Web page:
I was thinking of making Bernard Clayton's Portuguese Sweet bread and it calls for condensed milk. I assume this is sweetened condensed milk, but his comment about the use of condensed milk has me wondering if this was unsweetened (evaporated milk). Given this was the 1970's, I think it is sweetened but since the recipe is adapted from a recipe brought from someone's great-grandmother to the Hawaiian islands, I can't be sure. Here is his comment:
The loaf is made with condensed rather than whole fresh milk because the latter was scarce on islands given over wholly to fields of cane, not to pasture. It adds its own unique flavor to the loaf but fresh milk can be substituted, of course, and not diluted with water.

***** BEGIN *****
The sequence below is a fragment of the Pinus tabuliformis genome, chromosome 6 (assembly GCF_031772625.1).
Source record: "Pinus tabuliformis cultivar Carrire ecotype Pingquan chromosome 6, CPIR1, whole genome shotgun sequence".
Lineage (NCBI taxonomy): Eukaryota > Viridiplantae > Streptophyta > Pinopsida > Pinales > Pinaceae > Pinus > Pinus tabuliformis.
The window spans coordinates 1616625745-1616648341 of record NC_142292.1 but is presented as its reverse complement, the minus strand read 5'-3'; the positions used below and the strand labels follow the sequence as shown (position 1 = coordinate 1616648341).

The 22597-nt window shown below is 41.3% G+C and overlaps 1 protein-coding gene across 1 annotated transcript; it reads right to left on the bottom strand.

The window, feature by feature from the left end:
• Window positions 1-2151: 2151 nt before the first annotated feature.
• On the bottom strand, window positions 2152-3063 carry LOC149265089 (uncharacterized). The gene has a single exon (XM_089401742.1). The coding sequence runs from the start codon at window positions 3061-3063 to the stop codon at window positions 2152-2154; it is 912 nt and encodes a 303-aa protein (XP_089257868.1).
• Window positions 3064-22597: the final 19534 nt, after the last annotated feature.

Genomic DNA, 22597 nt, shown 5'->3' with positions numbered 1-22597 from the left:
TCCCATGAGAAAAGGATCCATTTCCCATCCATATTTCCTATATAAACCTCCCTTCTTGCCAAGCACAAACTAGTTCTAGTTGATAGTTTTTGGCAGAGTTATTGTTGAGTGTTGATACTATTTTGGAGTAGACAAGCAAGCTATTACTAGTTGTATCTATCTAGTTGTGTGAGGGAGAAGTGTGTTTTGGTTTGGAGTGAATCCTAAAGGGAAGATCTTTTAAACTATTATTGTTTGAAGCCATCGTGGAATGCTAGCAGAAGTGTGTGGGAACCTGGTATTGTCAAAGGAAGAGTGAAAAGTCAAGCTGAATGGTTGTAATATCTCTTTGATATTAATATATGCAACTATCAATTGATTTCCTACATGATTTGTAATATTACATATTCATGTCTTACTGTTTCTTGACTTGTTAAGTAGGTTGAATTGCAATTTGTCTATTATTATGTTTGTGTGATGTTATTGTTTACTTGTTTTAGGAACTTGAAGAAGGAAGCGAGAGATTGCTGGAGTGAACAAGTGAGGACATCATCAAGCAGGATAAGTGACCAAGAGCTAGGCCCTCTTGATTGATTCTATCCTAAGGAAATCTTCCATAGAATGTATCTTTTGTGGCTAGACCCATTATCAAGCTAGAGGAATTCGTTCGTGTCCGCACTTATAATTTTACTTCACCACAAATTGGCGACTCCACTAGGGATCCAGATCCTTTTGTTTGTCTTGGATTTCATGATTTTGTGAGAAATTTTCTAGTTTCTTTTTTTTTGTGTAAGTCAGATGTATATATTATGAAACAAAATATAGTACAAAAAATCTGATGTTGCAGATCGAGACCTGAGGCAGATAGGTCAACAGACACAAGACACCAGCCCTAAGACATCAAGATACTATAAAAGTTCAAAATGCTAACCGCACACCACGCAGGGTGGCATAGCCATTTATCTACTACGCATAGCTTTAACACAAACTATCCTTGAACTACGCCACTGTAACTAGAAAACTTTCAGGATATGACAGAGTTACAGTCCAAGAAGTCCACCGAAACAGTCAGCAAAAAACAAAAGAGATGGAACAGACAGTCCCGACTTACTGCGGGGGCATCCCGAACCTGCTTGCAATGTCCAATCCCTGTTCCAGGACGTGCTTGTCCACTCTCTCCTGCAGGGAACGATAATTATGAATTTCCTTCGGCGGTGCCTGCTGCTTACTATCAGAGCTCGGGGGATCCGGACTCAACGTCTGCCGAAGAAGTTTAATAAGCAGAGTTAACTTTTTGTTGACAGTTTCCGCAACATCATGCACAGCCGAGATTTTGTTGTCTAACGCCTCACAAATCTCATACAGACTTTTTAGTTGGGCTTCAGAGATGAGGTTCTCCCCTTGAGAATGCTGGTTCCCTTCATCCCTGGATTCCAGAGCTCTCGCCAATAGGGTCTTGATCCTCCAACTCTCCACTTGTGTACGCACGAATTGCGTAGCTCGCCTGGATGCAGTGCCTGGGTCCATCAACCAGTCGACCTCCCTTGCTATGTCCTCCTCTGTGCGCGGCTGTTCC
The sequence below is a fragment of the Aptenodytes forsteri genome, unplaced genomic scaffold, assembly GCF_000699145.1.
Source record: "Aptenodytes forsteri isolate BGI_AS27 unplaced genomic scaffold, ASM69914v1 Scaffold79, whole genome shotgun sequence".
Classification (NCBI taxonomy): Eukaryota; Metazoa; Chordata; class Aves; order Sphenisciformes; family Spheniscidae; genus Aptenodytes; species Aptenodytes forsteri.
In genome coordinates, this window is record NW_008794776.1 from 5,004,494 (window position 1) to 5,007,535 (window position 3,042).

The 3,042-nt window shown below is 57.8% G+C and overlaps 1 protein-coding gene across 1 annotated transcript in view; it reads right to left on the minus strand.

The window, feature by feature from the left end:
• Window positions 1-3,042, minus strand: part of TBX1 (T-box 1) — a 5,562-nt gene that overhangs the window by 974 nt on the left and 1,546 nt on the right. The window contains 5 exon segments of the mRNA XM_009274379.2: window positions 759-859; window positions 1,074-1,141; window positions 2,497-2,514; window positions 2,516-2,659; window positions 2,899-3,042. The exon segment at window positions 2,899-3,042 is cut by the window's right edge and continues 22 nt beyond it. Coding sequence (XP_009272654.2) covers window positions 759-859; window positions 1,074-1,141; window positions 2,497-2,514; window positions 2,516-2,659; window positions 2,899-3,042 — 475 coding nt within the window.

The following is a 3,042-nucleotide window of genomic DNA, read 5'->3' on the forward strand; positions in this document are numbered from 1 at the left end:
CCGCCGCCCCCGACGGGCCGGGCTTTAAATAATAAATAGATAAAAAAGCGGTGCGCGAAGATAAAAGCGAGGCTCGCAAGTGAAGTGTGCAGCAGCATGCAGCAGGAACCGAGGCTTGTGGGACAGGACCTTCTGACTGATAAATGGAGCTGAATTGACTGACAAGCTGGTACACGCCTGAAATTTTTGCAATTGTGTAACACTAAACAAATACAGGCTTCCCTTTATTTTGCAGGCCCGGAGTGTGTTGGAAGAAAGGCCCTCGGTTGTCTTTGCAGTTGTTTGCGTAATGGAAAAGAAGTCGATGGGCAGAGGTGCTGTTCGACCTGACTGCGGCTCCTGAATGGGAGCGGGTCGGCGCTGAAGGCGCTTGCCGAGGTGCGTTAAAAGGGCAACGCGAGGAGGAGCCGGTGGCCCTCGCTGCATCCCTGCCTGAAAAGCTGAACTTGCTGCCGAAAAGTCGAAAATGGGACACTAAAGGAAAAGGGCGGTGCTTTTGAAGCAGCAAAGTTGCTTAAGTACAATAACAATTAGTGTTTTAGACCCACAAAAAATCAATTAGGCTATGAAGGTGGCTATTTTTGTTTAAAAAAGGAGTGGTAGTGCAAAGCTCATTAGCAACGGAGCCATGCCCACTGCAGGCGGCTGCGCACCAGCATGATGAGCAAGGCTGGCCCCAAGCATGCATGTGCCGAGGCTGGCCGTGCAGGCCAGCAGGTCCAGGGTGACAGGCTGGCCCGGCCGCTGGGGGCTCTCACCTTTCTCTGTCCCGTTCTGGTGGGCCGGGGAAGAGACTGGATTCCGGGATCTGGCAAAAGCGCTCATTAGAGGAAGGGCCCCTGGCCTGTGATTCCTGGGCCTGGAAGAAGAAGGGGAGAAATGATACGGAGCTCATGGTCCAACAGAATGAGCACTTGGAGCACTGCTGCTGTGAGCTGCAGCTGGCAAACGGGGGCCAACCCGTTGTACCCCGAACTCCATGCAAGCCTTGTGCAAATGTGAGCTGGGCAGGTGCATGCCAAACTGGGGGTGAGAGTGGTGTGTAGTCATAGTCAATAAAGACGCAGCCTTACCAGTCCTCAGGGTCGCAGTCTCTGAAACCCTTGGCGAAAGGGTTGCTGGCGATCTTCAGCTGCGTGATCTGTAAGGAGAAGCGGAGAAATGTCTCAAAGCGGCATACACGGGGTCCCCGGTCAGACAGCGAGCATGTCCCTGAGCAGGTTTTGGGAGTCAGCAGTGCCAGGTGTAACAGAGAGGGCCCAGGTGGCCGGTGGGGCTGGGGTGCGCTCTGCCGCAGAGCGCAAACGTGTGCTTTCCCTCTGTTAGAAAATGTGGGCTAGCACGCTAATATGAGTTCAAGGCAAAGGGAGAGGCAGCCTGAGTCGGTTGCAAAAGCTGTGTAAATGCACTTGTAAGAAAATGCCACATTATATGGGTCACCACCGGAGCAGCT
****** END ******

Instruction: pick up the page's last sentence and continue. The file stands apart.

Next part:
So on the one hand he says it has a unique flavor but on the other hand he doesn't say to add more sugar if using fresh milk. I was wondering your take on this. Like I said, I am assuming it is sweetened since that is usually what condensed milk means rather than evaporated milk.
Portuguese Sweet Bread
From: Bernard Clayton's New Complete Book of Breads
5 1/2 to 6 cups bread or all-purpose flour, approximately
2 packages dry yeast
1/2 cup granulated sugar
2 teaspoons salt
1/2 cup condensed milk, diluted with 1/2 cup water (120-130F)
1/8 teaspoon vanilla extract
1 teaspoon lemon juice
3 eggs, room temperature, plus 1 egg, beaten
1/4 cup currants or raisins, plus 12 more for garnish
1/2 cup (1 stick) butter, room temperature
2 tablespoons granulated sugar or coarsely granulated decorating sugar